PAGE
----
So take your temporary Gaming Evolved amd game driver hack that disabled nVidia's winning sweep across all resolutions and celebrate, a fool of course needs to do so, you're welcome for pointing it out.

    (roll eyes at the immense ignorance, again)

    Now enjoy the video

    I know amd told us many, many times, as did so many little named posters here for so many years, that nVidia was evil for TWIMTBP work and what they did to the amd cards performance in those efforts.

    Maybe they should note this little problem that developed ?

  • Galidou - Sunday, May 13, 2012 - link

    ''(roll eyes at the immense ignorance, again)''

    Such a troll again, such a lack of respect, indirect attacks, most useless comment on earth... immense ignorance, comon we're speaking about video cards, someone not knowing that you can change a buck for 4 quarters might be an ignorant... unless he's a tribal that lived in africa all his life... and then the ''again'' omg the inflammatory stuff you're able to say in 7 words sentence... I'm unsure you realize what you do... you're being really mean...

    All that and I could only say you're mean... I guess respect ain't give to everyone, sad it can't be bought, because it must be the most important value, ALL AROUND, a man can have. Everything starts with respect, real wisdom is acquired through respect.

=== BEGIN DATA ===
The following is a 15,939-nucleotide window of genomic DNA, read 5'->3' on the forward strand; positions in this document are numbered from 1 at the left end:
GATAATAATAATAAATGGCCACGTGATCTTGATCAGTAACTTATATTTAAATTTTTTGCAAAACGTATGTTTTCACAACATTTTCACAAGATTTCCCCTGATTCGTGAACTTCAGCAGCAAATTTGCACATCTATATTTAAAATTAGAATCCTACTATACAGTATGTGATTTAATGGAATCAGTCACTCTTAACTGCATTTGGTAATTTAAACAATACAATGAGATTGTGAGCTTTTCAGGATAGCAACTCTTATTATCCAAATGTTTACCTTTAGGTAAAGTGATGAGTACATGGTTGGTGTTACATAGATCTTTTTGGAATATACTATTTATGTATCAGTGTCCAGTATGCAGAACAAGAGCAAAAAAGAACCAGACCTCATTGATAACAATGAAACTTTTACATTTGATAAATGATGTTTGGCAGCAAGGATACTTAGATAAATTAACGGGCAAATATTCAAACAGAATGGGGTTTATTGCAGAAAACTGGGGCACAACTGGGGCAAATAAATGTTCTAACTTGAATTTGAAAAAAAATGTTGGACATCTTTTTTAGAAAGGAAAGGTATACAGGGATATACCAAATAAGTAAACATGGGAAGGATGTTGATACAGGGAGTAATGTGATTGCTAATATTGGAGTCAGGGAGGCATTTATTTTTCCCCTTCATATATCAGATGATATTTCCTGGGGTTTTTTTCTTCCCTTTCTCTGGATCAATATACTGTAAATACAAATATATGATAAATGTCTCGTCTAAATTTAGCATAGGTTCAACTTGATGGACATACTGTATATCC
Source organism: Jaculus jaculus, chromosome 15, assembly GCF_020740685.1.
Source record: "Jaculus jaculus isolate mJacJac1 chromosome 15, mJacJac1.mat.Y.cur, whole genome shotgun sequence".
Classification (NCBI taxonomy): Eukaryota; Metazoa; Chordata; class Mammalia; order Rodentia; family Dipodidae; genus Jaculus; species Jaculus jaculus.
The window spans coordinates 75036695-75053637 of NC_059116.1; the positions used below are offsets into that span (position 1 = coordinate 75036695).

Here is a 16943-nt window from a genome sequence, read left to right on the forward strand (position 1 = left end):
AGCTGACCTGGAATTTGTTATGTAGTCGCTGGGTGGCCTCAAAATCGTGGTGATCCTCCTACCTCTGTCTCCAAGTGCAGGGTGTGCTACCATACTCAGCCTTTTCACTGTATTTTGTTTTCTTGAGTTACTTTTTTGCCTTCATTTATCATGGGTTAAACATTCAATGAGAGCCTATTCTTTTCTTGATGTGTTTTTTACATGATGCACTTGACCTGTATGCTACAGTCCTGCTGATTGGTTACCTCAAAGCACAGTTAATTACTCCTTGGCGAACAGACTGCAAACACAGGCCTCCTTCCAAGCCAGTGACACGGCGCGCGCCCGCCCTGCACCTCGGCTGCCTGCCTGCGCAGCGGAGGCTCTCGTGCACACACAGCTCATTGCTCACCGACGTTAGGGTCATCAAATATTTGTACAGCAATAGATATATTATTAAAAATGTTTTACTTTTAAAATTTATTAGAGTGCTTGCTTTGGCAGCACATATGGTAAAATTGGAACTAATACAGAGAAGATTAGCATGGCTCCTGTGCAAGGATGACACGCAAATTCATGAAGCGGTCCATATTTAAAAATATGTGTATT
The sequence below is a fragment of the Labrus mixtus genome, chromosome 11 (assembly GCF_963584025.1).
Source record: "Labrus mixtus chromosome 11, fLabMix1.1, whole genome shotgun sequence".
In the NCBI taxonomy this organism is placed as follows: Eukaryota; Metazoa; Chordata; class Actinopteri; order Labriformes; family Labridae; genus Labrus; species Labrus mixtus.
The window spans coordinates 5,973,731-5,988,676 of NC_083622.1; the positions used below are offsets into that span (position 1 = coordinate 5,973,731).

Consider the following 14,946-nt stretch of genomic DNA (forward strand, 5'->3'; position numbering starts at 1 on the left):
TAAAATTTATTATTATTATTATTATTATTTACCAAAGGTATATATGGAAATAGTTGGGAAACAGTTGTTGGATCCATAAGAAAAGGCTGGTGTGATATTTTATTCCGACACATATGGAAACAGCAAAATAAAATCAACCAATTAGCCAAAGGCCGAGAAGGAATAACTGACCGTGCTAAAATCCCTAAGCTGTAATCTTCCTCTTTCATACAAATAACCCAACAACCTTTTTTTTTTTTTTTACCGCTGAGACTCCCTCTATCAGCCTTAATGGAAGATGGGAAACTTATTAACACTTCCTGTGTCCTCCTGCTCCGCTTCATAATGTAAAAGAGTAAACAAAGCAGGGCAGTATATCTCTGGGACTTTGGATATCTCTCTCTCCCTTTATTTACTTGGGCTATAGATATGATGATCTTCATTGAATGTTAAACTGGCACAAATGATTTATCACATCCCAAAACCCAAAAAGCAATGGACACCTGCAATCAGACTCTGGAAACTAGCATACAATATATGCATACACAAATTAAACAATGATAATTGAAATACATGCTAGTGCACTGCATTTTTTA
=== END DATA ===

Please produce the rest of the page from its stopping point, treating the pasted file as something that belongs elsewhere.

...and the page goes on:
• CeriseCogburn - Sunday, May 13, 2012 - link

    All you do is attack, this is the last response you get from me unless you're on topic with a point, and as respectful as you demand others be, which you are not, you're the worst so far, a pure troll with no points at all.

    The other posters are trying to make points, not you. Attention for you is over.
  • Galidou - Sunday, May 13, 2012 - link

    He mentions the puny 1,25gb because the card CAN'T run it and is usually a good performer against the competition at that resolution. You say it beats the 7870 in the next page, by 1-2 fps, I don't even call that a beating. Plus in a game that favors Nvidia.

    ''This is the kind of crap we have to put up with here, at least we who have a brain and can see what's going on.''

    I think you meant ''we who are Nvidia's fanboys''

    It may not be the most neutral of comments but it's not the worst, you're just looking to find things against Nvidia and enumerate them because that's what Nvidia's fanboys do. What do they do, get mad as soon as there's a little reason to.
  • CeriseCogburn - Sunday, May 13, 2012 - link